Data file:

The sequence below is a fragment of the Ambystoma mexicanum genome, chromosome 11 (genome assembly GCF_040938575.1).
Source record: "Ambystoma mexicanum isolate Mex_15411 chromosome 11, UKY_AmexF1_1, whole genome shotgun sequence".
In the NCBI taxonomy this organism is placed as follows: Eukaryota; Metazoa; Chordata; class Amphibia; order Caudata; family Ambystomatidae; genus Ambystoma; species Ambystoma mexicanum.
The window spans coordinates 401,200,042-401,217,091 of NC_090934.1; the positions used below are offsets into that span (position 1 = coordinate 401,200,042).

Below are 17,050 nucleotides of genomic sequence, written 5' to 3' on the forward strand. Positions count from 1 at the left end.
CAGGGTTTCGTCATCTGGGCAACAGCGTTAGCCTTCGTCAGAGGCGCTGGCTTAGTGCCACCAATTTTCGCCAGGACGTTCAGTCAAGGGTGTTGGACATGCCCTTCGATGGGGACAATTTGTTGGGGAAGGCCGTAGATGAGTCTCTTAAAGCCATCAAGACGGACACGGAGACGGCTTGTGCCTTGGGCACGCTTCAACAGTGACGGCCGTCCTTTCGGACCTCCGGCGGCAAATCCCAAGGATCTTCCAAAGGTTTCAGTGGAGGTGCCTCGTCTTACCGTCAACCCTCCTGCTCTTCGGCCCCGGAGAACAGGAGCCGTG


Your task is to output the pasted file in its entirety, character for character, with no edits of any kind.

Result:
The sequence below is a fragment of the Ambystoma mexicanum genome, chromosome 11 (genome assembly GCF_040938575.1).
Source record: "Ambystoma mexicanum isolate Mex_15411 chromosome 11, UKY_AmexF1_1, whole genome shotgun sequence".
In the NCBI taxonomy this organism is placed as follows: Eukaryota; Metazoa; Chordata; class Amphibia; order Caudata; family Ambystomatidae; genus Ambystoma; species Ambystoma mexicanum.
The window spans coordinates 401,200,042-401,217,091 of NC_090934.1; the positions used below are offsets into that span (position 1 = coordinate 401,200,042).

Below are 17,050 nucleotides of genomic sequence, written 5' to 3' on the forward strand. Positions count from 1 at the left end.
CAGGGTTTCGTCATCTGGGCAACAGCGTTAGCCTTCGTCAGAGGCGCTGGCTTAGTGCCACCAATTTTCGCCAGGACGTTCAGTCAAGGGTGTTGGACATGCCCTTCGATGGGGACAATTTGTTGGGGAAGGCCGTAGATGAGTCTCTTAAAGCCATCAAGACGGACACGGAGACGGCTTGTGCCTTGGGCACGCTTCAACAGTGACGGCCGTCCTTTCGGACCTCCGGCGGCAAATCCCAAGGATCTTCCAAAGGTTTCAGTGGAGGTGCCTCGTCTTACCGTCAACCCTCCTGCTCTTCGGCCCCGGAGAACAGGAGCCGTG